Before reading this article, please:
DO NOT ATTEMP THIS PROCEDURE WITHOUT PROPER SUPERVISION FROM A QUALIFIED PROFESSIONAL AS DOING SO COULD CAUSE SERIOUS INJURY.
All dogs have anal glands. They are scent glands under the skin on each side of the dog’s anal area (at about the 4 and 8 o’clock positions). The openings to these glands lie inside the dog’s body, just inside the anus. As the dog poos, these glands are squeezed and emptied by the pressure of the poo moving past them and out of the body. If this normal emptying process doesn’t happen for whatever reason, the glands can get very full and become impacted or infected. This is quite a common source of irritation for many dogs.
* Sitting and dragging their bottoms along the floor, known as “scooting” (often many owners who see their dogs doing this assume it means their pet needs worming).
* Frequent and excessive licking of the perineal area
If these impacted or infected glands become quite severe or develop abscesses, the dog will be very uncomfortable indeed and may scoot, yelp, lick, and be very wary of any approach to their rear end. The dog may also exhibit signs of aggression towards his owner or, in some cases, they may show episodes of hyperexcitabililty merely due to the fact that they are so uncomfortable that they just dont know what to do with themselves.
Another cause for smelly anal glands (and boy it is smelly – in our house we refer to it as “fish-bum” because it does for all the world smell like decomposing fish) can be connected to dietary intolerances and allergies. If you can imagine eating a food you are allergic to that makes you itchy and uncomfortable, that same feeling is going to hit you as the food leaves your system through your bottom. The mucosa of the anal area is very thin, so as the stool containing the waste products your dog is allergic to passes over the mucosa, it stands to reason that it will irritate the anus and the anal glands. This in turn causes swelling, irritation and itchiness – a common cause of both the “fish-bum” smell and also the scooting behaviour when a dog drags his bottom to try to scratch the itch. The first “usual suspects” to consider from a dietary intolerance point of view would be chicken, grain or beef. If you are experiencing anal gland irritation, then perhaps an exclusion diet where you cut likely triggers out of their daily intake will help you to pin point if one of these are the culprit. Remove all three. If the problem settles, then try adding ONE of them back into their diet. If the problem flares up again, then you know they have an intolerance to that particular grain or protein. Avoid at all costs in the future.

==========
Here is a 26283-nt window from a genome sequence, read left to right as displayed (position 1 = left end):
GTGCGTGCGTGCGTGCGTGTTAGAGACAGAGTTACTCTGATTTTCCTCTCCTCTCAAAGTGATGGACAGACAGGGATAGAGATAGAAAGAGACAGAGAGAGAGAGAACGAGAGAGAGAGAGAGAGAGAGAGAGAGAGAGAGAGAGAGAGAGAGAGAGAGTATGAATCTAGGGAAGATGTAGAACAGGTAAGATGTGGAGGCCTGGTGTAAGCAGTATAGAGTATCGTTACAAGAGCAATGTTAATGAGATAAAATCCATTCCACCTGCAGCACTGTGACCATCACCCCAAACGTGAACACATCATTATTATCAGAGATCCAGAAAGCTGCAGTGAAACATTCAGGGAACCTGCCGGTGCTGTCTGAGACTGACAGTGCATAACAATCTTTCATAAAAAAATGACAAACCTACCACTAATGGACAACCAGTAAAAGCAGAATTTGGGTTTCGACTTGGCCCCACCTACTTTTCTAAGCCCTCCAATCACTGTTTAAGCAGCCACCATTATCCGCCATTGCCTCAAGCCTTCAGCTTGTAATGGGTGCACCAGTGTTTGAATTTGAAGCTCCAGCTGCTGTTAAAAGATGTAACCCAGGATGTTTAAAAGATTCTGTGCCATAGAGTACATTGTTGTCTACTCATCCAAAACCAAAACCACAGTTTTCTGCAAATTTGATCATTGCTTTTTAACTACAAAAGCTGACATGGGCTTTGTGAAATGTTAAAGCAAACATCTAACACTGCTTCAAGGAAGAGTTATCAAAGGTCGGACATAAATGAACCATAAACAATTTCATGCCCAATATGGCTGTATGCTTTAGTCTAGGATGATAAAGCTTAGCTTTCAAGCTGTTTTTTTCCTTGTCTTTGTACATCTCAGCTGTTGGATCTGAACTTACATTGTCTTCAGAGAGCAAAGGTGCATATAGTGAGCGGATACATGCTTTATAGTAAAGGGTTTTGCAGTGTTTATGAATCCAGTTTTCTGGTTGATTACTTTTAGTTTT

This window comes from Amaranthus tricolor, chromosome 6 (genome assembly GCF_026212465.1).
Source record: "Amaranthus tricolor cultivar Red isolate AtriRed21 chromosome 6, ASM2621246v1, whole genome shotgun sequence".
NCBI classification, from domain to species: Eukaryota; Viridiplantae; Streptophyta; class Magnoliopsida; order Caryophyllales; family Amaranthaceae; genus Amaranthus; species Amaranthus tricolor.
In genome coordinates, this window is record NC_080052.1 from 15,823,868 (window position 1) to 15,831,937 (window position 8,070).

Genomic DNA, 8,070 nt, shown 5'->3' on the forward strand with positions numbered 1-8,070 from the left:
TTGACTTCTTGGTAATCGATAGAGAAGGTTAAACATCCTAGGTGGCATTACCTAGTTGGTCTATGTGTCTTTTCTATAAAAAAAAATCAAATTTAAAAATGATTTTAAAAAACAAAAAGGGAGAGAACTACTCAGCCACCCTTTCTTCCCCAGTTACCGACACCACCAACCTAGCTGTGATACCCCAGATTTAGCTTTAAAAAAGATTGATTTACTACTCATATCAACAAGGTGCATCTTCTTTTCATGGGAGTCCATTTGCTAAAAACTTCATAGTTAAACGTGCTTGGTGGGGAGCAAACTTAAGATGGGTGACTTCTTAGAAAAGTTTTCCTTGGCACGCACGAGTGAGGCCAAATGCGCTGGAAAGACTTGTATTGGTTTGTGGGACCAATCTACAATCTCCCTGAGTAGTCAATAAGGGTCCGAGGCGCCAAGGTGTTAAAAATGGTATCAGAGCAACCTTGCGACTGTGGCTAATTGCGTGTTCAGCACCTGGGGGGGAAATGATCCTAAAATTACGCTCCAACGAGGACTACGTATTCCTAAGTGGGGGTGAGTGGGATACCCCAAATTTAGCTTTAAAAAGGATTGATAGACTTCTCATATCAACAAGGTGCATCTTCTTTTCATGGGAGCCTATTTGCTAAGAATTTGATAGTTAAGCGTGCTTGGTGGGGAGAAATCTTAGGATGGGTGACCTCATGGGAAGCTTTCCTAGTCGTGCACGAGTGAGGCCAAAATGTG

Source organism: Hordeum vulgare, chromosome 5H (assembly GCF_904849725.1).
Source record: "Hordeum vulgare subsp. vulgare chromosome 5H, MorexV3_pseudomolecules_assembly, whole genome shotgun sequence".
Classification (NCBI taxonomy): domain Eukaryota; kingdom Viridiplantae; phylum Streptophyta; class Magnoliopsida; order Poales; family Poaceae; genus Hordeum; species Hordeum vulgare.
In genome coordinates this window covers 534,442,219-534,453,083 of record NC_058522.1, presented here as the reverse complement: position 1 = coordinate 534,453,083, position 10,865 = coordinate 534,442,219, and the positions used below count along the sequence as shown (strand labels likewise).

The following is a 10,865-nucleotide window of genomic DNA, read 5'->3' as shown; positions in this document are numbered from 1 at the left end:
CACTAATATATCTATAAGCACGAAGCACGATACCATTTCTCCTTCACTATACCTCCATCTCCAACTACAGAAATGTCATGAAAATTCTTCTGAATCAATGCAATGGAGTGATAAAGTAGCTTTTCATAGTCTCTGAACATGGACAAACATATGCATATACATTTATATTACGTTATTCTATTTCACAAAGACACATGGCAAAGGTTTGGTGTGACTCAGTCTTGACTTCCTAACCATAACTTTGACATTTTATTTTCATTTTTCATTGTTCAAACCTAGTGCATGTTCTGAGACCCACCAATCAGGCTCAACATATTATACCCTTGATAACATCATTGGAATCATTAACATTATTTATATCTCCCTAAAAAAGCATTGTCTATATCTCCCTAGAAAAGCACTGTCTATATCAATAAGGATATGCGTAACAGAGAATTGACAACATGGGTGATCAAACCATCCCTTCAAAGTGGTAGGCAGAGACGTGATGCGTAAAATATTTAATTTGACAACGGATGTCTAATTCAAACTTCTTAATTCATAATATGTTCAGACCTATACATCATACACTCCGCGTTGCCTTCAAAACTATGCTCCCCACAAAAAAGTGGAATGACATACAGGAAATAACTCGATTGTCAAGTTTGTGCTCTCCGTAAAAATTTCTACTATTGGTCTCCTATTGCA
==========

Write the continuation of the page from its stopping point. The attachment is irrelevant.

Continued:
Diagnosing impacted or infected anal glands is a very straightforward procedure requiring nothing more than an internal examination by your vet. However, if the dog is very uncomfortable indeed or in an awful lot of pain, it might be necessary to sedate him to allow a full examination to take place.
If the glands are simply full or impacted and need emptying, your vet can do this manually. This procedure although not the most pleasant thing in the world for the dog, will bring instant relief as the glands are emptied of the foul smelling substance they carry (it often comes out at quite a spurt so remember to keep your mouth shut!)
If the glands are infected or have abscesses, they will usually require treatment under anaesthetic to express the glands as it would be too painful for the dog if it were to be done awake. Once the glands are emptied, treatment for the abscess and/or infection would need to be given which might include irrigation of the gland itself as well as a course of antibiotics and painkillers.
Simple full or impacted anal glands tend to be a recurring problem for a lot of dogs and if this is the case, it is likely to require periodic trips to the vet to have these glands emptied. Some owners are able to do this for their dog themselves, once shown how by their vet, so if this is something you feel you could do, then ask your vet to show you how.
Dogs with softer stools or frequent diarrhoea such as is seen in colitis for example may be more prone to full anal glands. Increasing the amount of fibre in the diet (eg by adding some unrefined bran or giving the dog raw vegetables) may help the glands to empty by themselves as the poo is passed – although this is my no means a fail-safe answer in all dogs.
It’s important to watch them carefully if they have a tendency to impacted glands. It also seems once they have a problem, they always have some degree of it. In 1978, a champion male (Basset Hound) with a chronic impaction problem was impacted, and the gland exploded, necessitating surgery. The veterinary surgeon did a great job, and the dog recovered fully. I have one now with the same issue, and I check him about every other day.